STAR PERFORMERS: WHO THEY ARE AND WHAT THEY DO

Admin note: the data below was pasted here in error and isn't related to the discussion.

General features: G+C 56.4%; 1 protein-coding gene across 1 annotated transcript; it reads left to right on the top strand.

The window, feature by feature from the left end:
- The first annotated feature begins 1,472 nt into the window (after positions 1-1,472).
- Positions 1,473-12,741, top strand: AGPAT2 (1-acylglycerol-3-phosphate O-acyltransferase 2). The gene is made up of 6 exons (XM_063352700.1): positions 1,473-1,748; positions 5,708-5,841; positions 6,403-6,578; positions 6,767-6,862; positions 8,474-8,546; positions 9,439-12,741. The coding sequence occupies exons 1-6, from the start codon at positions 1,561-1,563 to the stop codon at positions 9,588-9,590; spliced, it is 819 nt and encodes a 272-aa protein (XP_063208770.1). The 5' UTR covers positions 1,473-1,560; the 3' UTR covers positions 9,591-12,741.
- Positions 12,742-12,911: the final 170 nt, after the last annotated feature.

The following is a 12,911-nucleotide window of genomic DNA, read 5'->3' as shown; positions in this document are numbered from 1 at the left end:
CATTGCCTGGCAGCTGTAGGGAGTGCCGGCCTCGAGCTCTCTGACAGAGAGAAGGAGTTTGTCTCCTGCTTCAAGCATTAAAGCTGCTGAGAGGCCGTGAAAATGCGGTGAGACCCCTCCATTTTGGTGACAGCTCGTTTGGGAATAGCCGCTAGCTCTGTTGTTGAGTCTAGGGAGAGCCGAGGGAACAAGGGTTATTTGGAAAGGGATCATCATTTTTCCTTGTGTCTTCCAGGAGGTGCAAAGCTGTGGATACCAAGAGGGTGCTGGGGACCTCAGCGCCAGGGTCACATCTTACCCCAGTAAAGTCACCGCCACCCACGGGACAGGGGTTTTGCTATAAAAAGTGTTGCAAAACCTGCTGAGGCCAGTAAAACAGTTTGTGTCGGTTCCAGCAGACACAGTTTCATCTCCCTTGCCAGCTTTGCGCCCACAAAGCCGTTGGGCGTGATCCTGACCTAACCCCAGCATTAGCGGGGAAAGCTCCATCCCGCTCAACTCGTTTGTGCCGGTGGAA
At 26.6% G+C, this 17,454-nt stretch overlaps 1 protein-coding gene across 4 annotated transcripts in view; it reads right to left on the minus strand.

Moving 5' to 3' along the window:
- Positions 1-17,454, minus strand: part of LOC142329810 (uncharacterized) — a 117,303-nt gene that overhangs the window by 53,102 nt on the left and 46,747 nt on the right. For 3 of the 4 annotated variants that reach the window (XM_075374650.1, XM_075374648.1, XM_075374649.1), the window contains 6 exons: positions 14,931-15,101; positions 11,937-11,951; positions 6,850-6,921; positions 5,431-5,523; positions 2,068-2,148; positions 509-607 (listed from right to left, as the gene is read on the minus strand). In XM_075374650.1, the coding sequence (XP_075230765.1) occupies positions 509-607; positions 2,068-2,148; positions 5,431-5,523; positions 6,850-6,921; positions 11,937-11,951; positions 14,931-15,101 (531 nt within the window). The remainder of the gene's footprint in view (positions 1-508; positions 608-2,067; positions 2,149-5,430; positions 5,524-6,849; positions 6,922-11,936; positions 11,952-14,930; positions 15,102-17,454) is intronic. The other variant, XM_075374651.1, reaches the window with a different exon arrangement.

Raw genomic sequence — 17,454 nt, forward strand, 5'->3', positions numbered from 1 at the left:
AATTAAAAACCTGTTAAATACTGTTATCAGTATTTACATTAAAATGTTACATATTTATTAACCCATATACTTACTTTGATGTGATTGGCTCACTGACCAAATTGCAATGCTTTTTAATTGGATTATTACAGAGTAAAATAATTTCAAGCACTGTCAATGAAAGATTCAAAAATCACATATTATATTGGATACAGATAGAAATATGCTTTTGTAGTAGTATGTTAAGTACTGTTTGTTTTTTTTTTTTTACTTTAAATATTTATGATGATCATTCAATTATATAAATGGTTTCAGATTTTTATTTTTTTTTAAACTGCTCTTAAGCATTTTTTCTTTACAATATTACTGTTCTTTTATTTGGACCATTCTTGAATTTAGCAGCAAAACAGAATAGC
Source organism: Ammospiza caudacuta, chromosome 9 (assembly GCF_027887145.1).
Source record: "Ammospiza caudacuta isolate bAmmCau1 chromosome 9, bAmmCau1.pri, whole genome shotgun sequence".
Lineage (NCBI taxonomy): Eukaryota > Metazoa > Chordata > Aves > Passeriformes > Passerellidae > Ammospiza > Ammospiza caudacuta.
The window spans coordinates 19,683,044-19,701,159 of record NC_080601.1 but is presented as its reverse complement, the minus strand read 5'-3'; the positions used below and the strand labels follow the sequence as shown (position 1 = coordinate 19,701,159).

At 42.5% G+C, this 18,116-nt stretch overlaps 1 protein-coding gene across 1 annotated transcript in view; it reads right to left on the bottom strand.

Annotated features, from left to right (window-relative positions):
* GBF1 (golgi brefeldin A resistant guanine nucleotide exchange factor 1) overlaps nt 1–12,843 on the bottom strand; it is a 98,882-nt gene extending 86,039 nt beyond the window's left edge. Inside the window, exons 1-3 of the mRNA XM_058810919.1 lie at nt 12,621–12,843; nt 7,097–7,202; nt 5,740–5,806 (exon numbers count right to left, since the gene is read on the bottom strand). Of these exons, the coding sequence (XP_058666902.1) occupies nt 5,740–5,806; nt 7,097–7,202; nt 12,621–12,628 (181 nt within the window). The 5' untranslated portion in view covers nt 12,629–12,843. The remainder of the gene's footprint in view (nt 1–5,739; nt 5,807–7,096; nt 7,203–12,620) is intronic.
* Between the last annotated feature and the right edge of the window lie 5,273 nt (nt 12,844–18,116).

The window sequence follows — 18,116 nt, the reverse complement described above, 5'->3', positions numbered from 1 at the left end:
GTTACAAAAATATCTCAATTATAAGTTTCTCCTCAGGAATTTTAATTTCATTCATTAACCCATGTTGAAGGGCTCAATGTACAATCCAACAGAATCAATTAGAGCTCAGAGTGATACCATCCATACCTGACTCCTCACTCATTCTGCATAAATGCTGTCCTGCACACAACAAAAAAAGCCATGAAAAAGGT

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<ul><li><p>6 0 L E A D E R T O L E A D E R</p><p>F R O M T H E F R O N T L I N E S</p><p>STAR PERFORMERS: WHO THEY ARE </p><p>AND WHAT THEY DO</p><p>Everyone seemingly wants to employ star performers. And there are few workers who would not want to consider themselves to be stars, or at least on their way to that designation. In the summer 2014 issue of Personnel Psychology, the article Star Performers in Twenty-First-Century Organizations, by Herman Aguinis of Indiana University and Ernest OBoyle Jr., of the University of Iowa, tackles this subject comprehensively. They point out that what significantly moves companies in this era of knowledge work relates to the emergence of star performersa few individuals who contribute a disproportionate share amount of output. Their article describes not the attributes of these people, but their results and what they produce.</p><p>Because the idea is that a relative few people are so clearly above everyone else and thus exceptionally valuable, is it possible that we need new terminology in the sense that we are talking about superstars, given their relative rarity, rather than stars? Aguinis believes that the important issue is that the identification of these high performers is crucial for the success of all firms and in all industries. We can call them star performers, superstar performers, hyperperformers, or use other labels. The point is that we need to think about ways to attract, motivate, retain, and clone these individuals whose levels of performance make or break an organizations success.</p><p>The article addresses a variety of specific examples of star performance, including sports (basketballs Michael Jordan and his run of championships with the Chicago Bulls), CEOs (Howard Schultz of Starbucks and the outsized profits and market capitalization of his company since his return to the CEO role in 2008), and even video games (the saving of the </p><p>Japanese company Nintendo by the games created by the young programmer Shigeru Miyamoto). In the article, the authors write that In spite of their central role for organizational success, we do not have a good understanding of star performers. So what does this really mean to an organization, and how can it profit from employing these stars? The first step, Aguinis contends, is to define what success is within any given firm or industry. The second step is to identify those individuals who contribute to such success. Then, the next steps involve getting to know these individualstheir needs, aspirations, ambitionsand give them the resources they need to continue to perform at that high level and motivate them to help others do the same.</p><p>It is necessary to consider how difficult is it to determine and quantify meaningful results. For instance, in the case of Michael Jordan and other sports figures, should we also be considering measures beyond championships and exemplary won/loss records, such as perhaps monetary value of a franchise, that help determine a stars worth? Almost every manager, Aguinis says, in every industry I talk to says to me: My industry is different because XYZ factors and, hence we cannot measure performance well. But, I have found that to be an easy way out. We measure firm performance, right? So, why cant we measure individual performance? There are measures of behaviors (e.g., how people do work) as well as results (i.e., the output of such work). We can collect data from supervisors, peers, subordinates, and customers. We can collect data on quality, quantity, speed, accuracy, errors, and many other important criteria. The point is: If we dont measure performance, we will not be able to identify and take advantage of stars.</p><p>There has long been an emphasis on teamwork in the workplace and related behaviors such as emotional intelligence. Further considerations might be whether or not the cultivation (and outsized compensation) of select employees somewhat devalues the concept of teamwork. Or, as in the sports example, we can consider the ramifications of whether the star performer needs a team to fulfill his or her talents.</p></li><li><p>F A L L 2 0 1 4 6 1</p><p>F R O M T H E F R O N T L I N E S</p><p>Aguinis says that the nature of work in the 21st-century is such that performance is not an individual endeavor. We dont work alone. Could Michael Jordan have been so great without Scottie Pippen and Dennis Rodman and coach Phil Jackson? The key issue is to create a performance management system that does not pit me against we. We described how to do this in an article published in Business Horizons in 2013. Our research-based recommendations include using measures of individual and team performance, measures of process and outcomes, developing measures using input from inside and outside of the team, gathering performance information using sources from inside and outside of the team, fostering team learning and development, and rewarding both individual and team performance.</p><p>In the conclusion of their Personnel Psychology article, Aguinis and OBoyle point out that work in the 21st century is different from the previous century, as it is dominated by organizational settings based on a knowledge-intensive economy and the service industry. Anything we can do to better understand how to cultivate star performers, and thus increase and improve the output of our organizations, is not only welcome but a requirement for a thriving enterprise in a time of ultraintensive competition.</p><p>PASSION FOR WORK: WHAT </p><p>DOES IT REALLY MEAN?</p><p>We often hear how important it is for people to be passionate about their work. Knowledge workers routinely describe themselves as being passionate about what they do. This sounds good, but what does it really mean for individuals and organizations? In the May 2014 article Developing a Passion for Work Passion: </p><p>Future Directions on an Emerging Construct (Journal of Organizational Behavior), Pamela L. Perrew, a management professor at Florida State University, and her coauthors tackle the subject of why passion for work is important and what needs to be done to more fully understand this construct. The authors write that this concept is not only not well understood, it is also not cultivated well. In writing their article, they hope to stimulate further research and discussion so the full, positive effects can be expressed at work for the benefit of all.</p><p>Work passion, Perrew says, is often desired by leaders in organizations as leaders want their employees to be passionate about their work. Organizational leaders are encouraged to seek out passionate employees, cultivate their workplace passion, and enjoy the benefits of having a passionate, intrinsically motivated workforce.</p><p>The authors note that passion for work has certainly been studied by others and is a topic of keen, ongoing interest. They delineate some of the previous scholarship on the topic and also note that passion can lead to negative as well as positive effects and results. Some people can be so passionate about their work that they can employ questionable tactics, and their performance can vary wildly, they write. Yet it is plain that passion can be a powerful force in a wide variety of occupations, including sales, public relations, politics, as well as teaching and the practice of the law.</p><p>There are smart, strategic ways that managers and leaders can begin to think about passion and its importance. According to Perrew, the benefits associated with having passionate employees include initiative, persistence, and high levels of work performance. Of course, these benefits can only be realized if the employees have the necessary tools and resources to be successful. Without resources (e.g., good equipment, computers, organizational support), passion can become stifled. Leaders should try hard to provide the needed resources for employees to act upon their passion in the workplace. Further, leaders who are passionate are often able to inspire workers by setting an example for them.</p></li></ul>